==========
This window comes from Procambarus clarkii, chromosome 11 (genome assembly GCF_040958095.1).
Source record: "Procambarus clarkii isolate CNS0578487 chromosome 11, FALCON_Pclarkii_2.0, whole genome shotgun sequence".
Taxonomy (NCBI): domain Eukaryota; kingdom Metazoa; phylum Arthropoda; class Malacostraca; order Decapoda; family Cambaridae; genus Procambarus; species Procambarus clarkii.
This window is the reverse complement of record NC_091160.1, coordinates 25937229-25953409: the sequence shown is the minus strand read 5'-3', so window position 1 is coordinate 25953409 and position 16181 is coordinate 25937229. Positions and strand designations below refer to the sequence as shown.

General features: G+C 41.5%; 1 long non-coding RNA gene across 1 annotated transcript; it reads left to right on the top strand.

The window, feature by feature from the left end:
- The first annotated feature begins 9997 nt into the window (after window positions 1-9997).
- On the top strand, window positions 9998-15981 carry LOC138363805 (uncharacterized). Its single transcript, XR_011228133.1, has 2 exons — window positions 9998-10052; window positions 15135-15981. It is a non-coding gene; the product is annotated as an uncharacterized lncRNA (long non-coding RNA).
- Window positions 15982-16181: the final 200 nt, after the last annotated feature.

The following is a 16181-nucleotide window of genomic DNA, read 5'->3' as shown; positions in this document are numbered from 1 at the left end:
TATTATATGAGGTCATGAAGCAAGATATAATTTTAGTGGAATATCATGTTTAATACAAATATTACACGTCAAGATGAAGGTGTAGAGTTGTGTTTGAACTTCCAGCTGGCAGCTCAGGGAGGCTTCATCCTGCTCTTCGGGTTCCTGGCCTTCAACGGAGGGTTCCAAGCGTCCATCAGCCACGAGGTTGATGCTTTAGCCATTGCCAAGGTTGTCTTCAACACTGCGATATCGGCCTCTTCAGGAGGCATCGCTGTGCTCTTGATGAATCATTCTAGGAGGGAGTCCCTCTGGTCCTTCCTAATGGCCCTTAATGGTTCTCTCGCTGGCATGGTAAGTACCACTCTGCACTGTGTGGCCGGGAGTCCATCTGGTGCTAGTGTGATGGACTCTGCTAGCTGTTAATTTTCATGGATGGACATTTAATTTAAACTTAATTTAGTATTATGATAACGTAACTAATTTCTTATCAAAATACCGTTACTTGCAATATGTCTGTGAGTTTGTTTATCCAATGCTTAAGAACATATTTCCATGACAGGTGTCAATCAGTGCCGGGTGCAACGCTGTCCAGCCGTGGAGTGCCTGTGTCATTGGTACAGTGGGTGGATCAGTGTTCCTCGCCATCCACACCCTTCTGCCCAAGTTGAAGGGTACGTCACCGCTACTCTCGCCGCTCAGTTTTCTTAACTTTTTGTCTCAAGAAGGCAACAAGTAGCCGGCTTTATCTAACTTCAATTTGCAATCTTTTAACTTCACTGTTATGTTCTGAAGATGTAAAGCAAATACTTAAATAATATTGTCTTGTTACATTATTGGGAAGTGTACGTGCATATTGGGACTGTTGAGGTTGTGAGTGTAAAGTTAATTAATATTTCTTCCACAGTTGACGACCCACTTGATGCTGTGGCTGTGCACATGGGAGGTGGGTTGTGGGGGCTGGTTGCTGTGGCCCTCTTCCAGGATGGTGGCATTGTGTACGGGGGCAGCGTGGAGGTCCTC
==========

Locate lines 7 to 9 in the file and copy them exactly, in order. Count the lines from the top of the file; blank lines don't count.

- The first annotated feature begins 9997 nt into the window (after window positions 1-9997).
- On the top strand, window positions 9998-15981 carry LOC138363805 (uncharacterized). Its single transcript, XR_011228133.1, has 2 exons — window positions 9998-10052; window positions 15135-15981. It is a non-coding gene; the product is annotated as an uncharacterized lncRNA (long non-coding RNA).
- Window positions 15982-16181: the final 200 nt, after the last annotated feature.